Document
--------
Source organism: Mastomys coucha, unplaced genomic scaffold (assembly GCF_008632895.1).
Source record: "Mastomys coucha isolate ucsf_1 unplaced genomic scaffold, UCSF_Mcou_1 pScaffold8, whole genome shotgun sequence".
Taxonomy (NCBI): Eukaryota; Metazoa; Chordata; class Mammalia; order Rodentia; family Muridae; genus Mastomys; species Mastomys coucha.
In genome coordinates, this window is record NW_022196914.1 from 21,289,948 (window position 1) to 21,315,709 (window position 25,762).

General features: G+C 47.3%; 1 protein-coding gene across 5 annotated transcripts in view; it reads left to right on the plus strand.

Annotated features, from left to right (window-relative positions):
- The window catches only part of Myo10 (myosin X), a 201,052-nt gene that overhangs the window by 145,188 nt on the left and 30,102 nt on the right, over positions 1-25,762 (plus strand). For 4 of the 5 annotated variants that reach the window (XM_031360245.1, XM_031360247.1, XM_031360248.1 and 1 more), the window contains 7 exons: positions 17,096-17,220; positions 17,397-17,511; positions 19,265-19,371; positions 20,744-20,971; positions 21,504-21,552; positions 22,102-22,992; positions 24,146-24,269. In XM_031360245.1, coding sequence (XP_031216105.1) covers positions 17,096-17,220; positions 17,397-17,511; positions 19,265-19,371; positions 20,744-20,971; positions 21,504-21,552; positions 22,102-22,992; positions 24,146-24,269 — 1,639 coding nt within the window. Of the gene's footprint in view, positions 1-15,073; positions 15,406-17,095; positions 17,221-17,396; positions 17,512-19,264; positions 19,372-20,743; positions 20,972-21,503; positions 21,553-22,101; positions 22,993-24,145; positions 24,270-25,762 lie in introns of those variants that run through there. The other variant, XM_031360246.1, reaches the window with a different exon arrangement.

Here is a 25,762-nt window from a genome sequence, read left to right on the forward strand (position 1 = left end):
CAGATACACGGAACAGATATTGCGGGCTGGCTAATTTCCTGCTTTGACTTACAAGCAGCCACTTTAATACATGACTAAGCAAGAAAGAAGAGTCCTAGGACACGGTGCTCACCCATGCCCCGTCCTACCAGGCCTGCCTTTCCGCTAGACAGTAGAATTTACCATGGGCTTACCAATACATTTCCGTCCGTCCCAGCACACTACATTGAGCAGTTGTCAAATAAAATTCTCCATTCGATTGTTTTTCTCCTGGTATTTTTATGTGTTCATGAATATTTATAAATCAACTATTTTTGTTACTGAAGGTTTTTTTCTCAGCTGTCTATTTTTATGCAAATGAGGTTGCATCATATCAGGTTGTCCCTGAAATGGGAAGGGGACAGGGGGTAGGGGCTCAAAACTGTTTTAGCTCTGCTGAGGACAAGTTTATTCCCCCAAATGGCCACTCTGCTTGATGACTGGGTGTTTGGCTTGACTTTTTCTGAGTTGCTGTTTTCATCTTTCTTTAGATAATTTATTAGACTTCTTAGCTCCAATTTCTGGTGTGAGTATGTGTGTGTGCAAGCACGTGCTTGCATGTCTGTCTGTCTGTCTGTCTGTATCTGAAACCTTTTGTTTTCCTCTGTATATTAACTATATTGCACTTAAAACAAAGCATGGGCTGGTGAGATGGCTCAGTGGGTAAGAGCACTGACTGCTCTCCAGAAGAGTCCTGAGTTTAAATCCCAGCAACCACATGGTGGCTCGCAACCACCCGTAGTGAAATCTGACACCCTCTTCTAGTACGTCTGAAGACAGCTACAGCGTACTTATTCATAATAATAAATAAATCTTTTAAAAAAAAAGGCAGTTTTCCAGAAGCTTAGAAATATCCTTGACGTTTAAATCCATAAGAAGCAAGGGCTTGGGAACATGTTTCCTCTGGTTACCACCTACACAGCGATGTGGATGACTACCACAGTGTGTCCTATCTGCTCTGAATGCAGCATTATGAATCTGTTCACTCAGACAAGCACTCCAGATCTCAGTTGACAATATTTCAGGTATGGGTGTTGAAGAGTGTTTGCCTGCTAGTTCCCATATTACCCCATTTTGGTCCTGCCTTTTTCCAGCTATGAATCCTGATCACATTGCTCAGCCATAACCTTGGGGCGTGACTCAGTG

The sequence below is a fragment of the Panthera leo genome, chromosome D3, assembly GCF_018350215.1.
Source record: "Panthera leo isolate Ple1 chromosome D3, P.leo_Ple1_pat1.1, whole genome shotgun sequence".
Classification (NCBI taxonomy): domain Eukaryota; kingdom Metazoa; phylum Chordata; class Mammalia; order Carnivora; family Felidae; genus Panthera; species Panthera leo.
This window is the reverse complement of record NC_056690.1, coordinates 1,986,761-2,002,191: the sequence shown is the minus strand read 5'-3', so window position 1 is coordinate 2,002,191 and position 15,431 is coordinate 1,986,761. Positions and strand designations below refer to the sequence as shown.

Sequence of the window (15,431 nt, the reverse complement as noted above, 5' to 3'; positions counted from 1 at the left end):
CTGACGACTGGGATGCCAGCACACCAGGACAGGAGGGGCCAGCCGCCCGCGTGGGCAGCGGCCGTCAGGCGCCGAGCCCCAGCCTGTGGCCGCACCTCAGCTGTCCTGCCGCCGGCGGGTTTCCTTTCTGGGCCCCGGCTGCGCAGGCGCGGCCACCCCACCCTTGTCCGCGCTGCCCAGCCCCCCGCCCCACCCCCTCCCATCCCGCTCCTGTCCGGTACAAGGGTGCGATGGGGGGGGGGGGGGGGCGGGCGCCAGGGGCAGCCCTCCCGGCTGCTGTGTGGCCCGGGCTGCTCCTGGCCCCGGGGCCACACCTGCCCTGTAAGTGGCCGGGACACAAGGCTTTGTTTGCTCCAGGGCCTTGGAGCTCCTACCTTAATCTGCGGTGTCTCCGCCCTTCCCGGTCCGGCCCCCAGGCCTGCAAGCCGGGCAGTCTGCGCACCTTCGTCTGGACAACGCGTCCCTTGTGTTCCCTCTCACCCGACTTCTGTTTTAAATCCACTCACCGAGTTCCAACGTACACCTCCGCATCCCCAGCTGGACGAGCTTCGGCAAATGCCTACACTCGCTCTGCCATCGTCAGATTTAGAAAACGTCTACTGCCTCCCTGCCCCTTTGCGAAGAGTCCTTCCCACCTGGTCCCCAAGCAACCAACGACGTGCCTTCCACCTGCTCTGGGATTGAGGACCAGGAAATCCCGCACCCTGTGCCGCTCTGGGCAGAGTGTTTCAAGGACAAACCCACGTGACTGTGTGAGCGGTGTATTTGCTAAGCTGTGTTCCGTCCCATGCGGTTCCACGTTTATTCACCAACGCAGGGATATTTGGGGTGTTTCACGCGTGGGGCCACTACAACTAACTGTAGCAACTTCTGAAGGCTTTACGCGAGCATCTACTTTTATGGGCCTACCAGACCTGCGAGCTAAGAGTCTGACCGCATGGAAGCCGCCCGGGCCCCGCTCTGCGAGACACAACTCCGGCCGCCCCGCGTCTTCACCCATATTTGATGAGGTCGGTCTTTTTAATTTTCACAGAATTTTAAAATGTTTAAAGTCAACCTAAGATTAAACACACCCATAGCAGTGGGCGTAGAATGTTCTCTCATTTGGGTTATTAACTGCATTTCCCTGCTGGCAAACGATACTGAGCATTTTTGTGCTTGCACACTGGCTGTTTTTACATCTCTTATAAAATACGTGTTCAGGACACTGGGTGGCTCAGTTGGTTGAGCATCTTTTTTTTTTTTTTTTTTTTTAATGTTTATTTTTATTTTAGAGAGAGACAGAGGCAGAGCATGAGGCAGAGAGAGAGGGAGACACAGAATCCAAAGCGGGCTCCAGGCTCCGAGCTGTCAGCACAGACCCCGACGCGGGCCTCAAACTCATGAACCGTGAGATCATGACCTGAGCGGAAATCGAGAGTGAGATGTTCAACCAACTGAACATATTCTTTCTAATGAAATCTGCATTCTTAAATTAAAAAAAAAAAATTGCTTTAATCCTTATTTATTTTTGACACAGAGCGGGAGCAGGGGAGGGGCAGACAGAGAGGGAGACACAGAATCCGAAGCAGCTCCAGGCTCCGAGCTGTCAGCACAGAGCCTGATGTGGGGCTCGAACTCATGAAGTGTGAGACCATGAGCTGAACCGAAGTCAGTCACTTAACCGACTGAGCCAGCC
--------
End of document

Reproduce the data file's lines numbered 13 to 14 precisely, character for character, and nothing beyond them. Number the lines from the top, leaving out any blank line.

This window is the reverse complement of record NC_056690.1, coordinates 1,986,761-2,002,191: the sequence shown is the minus strand read 5'-3', so window position 1 is coordinate 2,002,191 and position 15,431 is coordinate 1,986,761. Positions and strand designations below refer to the sequence as shown.

Sequence of the window (15,431 nt, the reverse complement as noted above, 5' to 3'; positions counted from 1 at the left end):